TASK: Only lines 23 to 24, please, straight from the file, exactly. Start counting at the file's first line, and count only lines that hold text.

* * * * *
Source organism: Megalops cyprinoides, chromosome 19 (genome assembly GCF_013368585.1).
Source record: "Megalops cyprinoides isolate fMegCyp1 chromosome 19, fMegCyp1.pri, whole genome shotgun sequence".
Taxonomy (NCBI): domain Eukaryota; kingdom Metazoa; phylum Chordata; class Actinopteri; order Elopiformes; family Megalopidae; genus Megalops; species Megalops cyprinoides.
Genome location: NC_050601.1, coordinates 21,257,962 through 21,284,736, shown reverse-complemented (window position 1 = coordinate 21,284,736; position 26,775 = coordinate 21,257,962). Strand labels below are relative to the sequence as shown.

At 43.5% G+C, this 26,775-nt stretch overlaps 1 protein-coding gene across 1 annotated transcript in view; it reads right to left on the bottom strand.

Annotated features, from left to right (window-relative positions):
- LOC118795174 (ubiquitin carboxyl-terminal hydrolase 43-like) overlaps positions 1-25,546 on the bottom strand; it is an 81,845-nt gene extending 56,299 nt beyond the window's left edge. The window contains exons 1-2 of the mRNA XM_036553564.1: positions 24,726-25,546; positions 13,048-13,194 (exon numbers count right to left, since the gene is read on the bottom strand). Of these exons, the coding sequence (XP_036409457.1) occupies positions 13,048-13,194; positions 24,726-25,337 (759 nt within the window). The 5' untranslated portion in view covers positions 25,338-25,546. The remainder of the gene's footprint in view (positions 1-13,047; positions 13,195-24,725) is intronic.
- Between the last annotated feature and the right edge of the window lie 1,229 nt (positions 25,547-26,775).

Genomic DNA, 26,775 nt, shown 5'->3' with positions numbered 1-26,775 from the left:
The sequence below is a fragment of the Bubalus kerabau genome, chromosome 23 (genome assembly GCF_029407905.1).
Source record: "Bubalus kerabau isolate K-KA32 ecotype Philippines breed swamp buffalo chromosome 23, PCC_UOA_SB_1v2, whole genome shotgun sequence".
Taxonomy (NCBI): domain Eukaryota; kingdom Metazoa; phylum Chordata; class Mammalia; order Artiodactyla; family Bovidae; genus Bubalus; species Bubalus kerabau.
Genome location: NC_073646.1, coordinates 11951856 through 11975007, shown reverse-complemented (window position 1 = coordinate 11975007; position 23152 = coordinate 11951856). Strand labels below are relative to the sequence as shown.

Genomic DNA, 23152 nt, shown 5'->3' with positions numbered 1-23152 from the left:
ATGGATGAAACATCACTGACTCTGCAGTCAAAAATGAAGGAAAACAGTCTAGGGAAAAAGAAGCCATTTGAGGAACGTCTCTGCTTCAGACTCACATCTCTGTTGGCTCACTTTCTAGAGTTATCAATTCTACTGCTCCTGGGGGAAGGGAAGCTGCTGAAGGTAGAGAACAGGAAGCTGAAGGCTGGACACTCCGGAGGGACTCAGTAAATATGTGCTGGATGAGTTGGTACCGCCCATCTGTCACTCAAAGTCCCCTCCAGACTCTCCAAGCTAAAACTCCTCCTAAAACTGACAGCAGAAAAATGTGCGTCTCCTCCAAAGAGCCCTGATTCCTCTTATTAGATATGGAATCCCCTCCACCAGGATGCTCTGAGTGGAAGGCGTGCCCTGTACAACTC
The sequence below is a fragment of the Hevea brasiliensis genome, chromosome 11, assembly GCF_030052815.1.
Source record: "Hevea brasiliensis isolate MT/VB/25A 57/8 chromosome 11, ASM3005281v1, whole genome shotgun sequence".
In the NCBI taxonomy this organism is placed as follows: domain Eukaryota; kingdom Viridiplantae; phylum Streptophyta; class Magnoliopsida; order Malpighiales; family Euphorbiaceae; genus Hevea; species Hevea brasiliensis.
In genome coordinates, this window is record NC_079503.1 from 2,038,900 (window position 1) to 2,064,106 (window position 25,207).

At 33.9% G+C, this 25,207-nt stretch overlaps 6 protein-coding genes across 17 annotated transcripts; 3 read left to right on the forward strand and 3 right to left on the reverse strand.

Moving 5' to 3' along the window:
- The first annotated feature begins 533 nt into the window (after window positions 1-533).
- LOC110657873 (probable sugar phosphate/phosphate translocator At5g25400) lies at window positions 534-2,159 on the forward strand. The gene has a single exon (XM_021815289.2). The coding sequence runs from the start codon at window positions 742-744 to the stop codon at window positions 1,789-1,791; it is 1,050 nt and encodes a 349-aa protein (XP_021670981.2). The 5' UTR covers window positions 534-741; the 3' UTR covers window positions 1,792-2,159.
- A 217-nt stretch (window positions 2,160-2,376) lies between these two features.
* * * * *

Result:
- LOC110657873 (probable sugar phosphate/phosphate translocator At5g25400) lies at window positions 534-2,159 on the forward strand. The gene has a single exon (XM_021815289.2). The coding sequence runs from the start codon at window positions 742-744 to the stop codon at window positions 1,789-1,791; it is 1,050 nt and encodes a 349-aa protein (XP_021670981.2). The 5' UTR covers window positions 534-741; the 3' UTR covers window positions 1,792-2,159.
- A 217-nt stretch (window positions 2,160-2,376) lies between these two features.